The opinion of the court was delivered by: LACEY
The defendant moves for reconsideration of this court's decision embodied in an opinion and order filed August 24, 1978. 456 F. Supp. 867. That decision invalidated deductions by the defendant in the pension payments made to the plaintiffs in an amount equal to the value of payments received under the New Jersey Worker's Compensation Act, N.J.S.A. 34:15-1 Et seq. Struck down was the pension plan's provision allowing this offset, Article IV, Section 2, on two separate grounds: first, that the offsets were unlawful under 29 U.S.C. § 1053; second, even if Congress did not forbid these pension deductions, New Jersey was not barred by the preemption doctrine from passing a law which effectively outlawed this offset under the "unless prohibited by law" clause of the plan. DP The defendant, in its motion to reconsider, challenges both rationales upon which the earlier decision was grounded.
The defendant's action, I previously had held, violated the minimum vesting section of ERISA, 29 U.S.C. § 1053, by failing to make nonforfeitable the plaintiffs' rights to their retirement benefits. The defendant, arguing that the offsets do not constitute a forfeiture within the meaning of ERISA, relies on Treas. Reg. § 1.411(a)-4(a), which provides:
Furthermore, nonforfeitable rights are not to be considered to be forfeitable by reason of the fact that they may be reduced to take into account benefits which are provided under the Social Security Act or under any other Federal or State law and which are taken into account in determining plan benefits.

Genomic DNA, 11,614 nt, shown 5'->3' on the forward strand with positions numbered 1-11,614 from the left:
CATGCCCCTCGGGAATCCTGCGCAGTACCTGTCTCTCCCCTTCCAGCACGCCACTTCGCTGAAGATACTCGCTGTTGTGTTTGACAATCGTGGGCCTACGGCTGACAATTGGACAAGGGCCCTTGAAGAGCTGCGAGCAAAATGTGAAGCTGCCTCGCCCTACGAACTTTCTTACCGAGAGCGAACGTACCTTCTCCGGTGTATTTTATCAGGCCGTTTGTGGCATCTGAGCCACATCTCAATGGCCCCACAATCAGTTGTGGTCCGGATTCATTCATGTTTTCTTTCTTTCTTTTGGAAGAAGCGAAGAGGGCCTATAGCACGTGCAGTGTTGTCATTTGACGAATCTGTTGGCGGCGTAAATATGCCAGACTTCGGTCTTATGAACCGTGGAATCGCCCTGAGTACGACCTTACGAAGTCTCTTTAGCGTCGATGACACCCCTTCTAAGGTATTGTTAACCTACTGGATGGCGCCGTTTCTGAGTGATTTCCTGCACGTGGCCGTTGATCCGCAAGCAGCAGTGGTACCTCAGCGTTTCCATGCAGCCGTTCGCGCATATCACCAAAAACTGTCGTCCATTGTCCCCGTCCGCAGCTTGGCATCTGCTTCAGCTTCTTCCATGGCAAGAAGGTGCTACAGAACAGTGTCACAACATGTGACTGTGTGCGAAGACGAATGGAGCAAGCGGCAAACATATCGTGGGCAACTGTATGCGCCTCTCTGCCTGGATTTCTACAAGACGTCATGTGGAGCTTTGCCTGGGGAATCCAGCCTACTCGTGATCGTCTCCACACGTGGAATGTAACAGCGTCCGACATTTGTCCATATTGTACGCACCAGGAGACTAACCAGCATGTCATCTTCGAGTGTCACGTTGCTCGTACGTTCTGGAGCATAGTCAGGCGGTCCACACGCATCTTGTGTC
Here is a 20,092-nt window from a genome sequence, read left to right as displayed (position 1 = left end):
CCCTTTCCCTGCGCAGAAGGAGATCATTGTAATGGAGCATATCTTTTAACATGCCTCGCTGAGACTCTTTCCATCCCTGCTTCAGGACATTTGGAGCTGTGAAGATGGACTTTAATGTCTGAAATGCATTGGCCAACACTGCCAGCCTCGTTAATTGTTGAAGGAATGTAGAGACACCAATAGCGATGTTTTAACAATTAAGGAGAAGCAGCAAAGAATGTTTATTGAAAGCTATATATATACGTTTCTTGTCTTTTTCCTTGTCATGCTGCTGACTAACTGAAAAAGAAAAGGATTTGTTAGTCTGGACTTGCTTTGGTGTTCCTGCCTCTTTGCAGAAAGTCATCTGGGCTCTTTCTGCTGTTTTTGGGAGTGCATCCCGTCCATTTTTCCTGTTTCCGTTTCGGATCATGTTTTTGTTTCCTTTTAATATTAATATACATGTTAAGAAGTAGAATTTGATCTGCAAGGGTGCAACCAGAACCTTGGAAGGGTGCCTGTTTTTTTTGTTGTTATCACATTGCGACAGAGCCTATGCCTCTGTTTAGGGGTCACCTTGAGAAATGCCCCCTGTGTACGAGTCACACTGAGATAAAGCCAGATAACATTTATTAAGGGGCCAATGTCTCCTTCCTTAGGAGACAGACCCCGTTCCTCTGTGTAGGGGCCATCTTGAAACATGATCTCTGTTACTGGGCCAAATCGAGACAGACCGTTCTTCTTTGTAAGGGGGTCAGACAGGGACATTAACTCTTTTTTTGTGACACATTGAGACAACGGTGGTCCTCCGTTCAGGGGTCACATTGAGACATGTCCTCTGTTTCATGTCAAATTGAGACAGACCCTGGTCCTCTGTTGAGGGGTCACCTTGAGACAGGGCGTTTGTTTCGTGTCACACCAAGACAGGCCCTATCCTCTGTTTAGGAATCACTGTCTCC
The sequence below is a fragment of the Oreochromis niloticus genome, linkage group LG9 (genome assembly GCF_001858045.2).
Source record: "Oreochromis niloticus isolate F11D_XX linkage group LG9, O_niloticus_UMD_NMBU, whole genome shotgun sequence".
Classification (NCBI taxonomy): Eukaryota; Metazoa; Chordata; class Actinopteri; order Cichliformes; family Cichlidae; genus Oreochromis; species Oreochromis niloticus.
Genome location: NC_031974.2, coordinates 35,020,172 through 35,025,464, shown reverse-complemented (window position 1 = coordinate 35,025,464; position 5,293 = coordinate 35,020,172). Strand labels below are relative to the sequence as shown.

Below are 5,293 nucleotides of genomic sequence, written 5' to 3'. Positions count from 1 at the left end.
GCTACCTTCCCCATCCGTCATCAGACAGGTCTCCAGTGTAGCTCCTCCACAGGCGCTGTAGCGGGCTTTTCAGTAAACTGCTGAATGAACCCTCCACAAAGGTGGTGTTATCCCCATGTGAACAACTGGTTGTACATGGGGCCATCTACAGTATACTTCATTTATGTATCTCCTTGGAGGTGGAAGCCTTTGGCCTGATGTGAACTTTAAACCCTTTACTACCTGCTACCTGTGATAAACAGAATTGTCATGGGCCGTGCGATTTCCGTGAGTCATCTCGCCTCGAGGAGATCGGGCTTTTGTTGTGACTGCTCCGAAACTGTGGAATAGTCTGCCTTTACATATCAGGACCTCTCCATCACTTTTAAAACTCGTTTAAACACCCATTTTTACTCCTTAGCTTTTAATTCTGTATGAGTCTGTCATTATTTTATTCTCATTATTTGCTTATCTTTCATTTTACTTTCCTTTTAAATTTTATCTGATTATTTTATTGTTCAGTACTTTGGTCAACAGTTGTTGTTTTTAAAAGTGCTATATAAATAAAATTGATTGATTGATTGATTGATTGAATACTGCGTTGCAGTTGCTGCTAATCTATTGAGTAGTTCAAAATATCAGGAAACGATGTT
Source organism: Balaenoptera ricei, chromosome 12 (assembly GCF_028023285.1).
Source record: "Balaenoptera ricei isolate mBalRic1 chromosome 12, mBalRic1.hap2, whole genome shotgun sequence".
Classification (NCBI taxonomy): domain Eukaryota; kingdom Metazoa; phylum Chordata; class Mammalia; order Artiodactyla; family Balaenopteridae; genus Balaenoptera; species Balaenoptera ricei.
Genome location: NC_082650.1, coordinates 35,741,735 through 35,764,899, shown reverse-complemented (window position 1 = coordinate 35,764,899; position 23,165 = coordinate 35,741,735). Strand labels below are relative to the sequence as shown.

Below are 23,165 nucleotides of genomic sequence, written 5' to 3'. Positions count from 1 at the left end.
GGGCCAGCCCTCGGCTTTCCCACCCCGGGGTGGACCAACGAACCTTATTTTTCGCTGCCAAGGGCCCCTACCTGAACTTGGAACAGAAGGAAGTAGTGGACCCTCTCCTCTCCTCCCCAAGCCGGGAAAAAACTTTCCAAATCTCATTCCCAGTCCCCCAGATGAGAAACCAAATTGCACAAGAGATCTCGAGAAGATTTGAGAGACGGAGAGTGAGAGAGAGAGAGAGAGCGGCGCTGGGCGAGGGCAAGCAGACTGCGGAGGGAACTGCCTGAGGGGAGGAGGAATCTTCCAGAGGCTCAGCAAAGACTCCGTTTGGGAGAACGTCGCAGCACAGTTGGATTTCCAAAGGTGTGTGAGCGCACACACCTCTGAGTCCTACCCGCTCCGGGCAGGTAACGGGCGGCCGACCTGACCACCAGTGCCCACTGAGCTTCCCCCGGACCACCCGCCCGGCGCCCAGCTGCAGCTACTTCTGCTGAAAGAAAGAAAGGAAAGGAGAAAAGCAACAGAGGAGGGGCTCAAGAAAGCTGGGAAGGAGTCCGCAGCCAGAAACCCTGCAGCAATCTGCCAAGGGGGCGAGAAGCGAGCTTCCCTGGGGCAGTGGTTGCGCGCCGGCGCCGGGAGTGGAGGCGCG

Two courts have applied this regulation to hold that deducting worker's compensation payments from pension payments does not offend ERISA's nonforfeitability requirement. Bordine v. Evans Products Co., 453 F. Supp. 19 (E.D.Mich.1978); Pavlovic v. Chrysler Corp., Civ. No. 7-70438 (E.D.Mich. January 10, 1978).
Plaintiffs have placed in issue the validity of the aforesaid regulation. Although Treasury Regulations are accorded great respect and are not lightly overruled, See Bingler v. Johnson, 394 U.S. 741, 749-51, 89 S. Ct. 1439, 22 L. Ed. 2d 695 (1969), a Treasury Regulation that is inconsistent with Congressional enactments cannot stand. United States v. Cartwright, 411 U.S. 546, 557, 93 S. Ct. 1713, 36 L. Ed. 2d 528 (1973). A regulation will be struck down if it is inconsistent with the plain wording of a federal statute, Busse v. Commissioner of Internal Revenue, 479 F.2d 1147, 1152-53 (7th Cir. 1973), or if the regulation "conflict(s) with the philosophy and avowed purpose of legislation." New York Shipbuilding Corp. v. United States, 237 F. Supp. 995, 999 (D.N.J.1965), Aff'd, 362 F.2d 550 (3d Cir. 1966) (per curiam). Thus, the existence of a regulation does not end the inquiry.
First, the plaintiffs claim the Secretary of the Treasury is powerless to prescribe regulations affecting pension rights under 29 U.S.C. § 1053. This contention is without merit, for 29 U.S.C. § 1202(c) provides:
Regulations prescribed by the Secretary of the Treasury under sections 410(a), 411, and 412 of Title 26 . . . shall also apply to the minimum participation, vesting, and funding standards set forth in parts 2 and 3 of subtitle B of subchapter I of this chapter.
Treas.Reg. § 1.411(a)-4(a) was issued under 26 U.S.C. § 411, and 29 U.S.C. § 1053, entitled "minimum vesting standards," is located in part 2 of subtitle B of subchapter I. Accordingly, the Secretary of the Treasury had the authority to promulgate a binding regulation regarding § 1053.